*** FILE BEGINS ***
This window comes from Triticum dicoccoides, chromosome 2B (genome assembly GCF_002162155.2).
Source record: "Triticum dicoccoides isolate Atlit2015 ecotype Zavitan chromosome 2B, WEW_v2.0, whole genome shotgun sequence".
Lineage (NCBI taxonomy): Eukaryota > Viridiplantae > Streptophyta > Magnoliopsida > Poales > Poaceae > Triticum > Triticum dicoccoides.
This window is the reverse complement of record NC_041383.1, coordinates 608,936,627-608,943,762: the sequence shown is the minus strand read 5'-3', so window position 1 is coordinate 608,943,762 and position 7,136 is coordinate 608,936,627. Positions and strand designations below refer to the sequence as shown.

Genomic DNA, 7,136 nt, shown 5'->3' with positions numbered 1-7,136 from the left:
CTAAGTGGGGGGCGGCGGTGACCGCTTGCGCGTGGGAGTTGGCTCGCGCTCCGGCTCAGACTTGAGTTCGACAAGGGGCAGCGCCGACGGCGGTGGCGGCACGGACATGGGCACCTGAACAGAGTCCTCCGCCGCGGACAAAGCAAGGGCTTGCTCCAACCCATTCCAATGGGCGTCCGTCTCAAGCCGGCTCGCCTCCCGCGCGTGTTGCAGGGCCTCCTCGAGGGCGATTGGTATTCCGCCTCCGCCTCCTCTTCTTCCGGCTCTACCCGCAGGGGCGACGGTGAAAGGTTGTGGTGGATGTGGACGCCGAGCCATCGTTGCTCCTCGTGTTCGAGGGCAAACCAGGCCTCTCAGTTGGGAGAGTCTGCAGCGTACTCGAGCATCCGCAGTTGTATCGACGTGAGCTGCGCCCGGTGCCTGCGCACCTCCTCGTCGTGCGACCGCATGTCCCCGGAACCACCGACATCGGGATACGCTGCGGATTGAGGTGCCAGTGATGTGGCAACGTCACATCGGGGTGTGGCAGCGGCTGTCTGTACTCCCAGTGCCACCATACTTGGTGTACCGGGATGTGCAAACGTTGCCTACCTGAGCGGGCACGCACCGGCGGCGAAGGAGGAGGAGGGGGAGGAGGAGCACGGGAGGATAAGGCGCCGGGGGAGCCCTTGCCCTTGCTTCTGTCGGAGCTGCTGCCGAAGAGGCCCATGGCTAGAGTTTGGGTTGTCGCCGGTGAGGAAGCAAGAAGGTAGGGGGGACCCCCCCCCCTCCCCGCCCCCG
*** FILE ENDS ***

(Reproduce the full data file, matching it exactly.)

This window comes from Triticum dicoccoides, chromosome 2B (genome assembly GCF_002162155.2).
Source record: "Triticum dicoccoides isolate Atlit2015 ecotype Zavitan chromosome 2B, WEW_v2.0, whole genome shotgun sequence".
Lineage (NCBI taxonomy): Eukaryota > Viridiplantae > Streptophyta > Magnoliopsida > Poales > Poaceae > Triticum > Triticum dicoccoides.
This window is the reverse complement of record NC_041383.1, coordinates 608,936,627-608,943,762: the sequence shown is the minus strand read 5'-3', so window position 1 is coordinate 608,943,762 and position 7,136 is coordinate 608,936,627. Positions and strand designations below refer to the sequence as shown.

Genomic DNA, 7,136 nt, shown 5'->3' with positions numbered 1-7,136 from the left:
CTAAGTGGGGGGCGGCGGTGACCGCTTGCGCGTGGGAGTTGGCTCGCGCTCCGGCTCAGACTTGAGTTCGACAAGGGGCAGCGCCGACGGCGGTGGCGGCACGGACATGGGCACCTGAACAGAGTCCTCCGCCGCGGACAAAGCAAGGGCTTGCTCCAACCCATTCCAATGGGCGTCCGTCTCAAGCCGGCTCGCCTCCCGCGCGTGTTGCAGGGCCTCCTCGAGGGCGATTGGTATTCCGCCTCCGCCTCCTCTTCTTCCGGCTCTACCCGCAGGGGCGACGGTGAAAGGTTGTGGTGGATGTGGACGCCGAGCCATCGTTGCTCCTCGTGTTCGAGGGCAAACCAGGCCTCTCAGTTGGGAGAGTCTGCAGCGTACTCGAGCATCCGCAGTTGTATCGACGTGAGCTGCGCCCGGTGCCTGCGCACCTCCTCGTCGTGCGACCGCATGTCCCCGGAACCACCGACATCGGGATACGCTGCGGATTGAGGTGCCAGTGATGTGGCAACGTCACATCGGGGTGTGGCAGCGGCTGTCTGTACTCCCAGTGCCACCATACTTGGTGTACCGGGATGTGCAAACGTTGCCTACCTGAGCGGGCACGCACCGGCGGCGAAGGAGGAGGAGGGGGAGGAGGAGCACGGGAGGATAAGGCGCCGGGGGAGCCCTTGCCCTTGCTTCTGTCGGAGCTGCTGCCGAAGAGGCCCATGGCTAGAGTTTGGGTTGTCGCCGGTGAGGAAGCAAGAAGGTAGGGGGGACCCCCCCCCCTCCCCGCCCCCG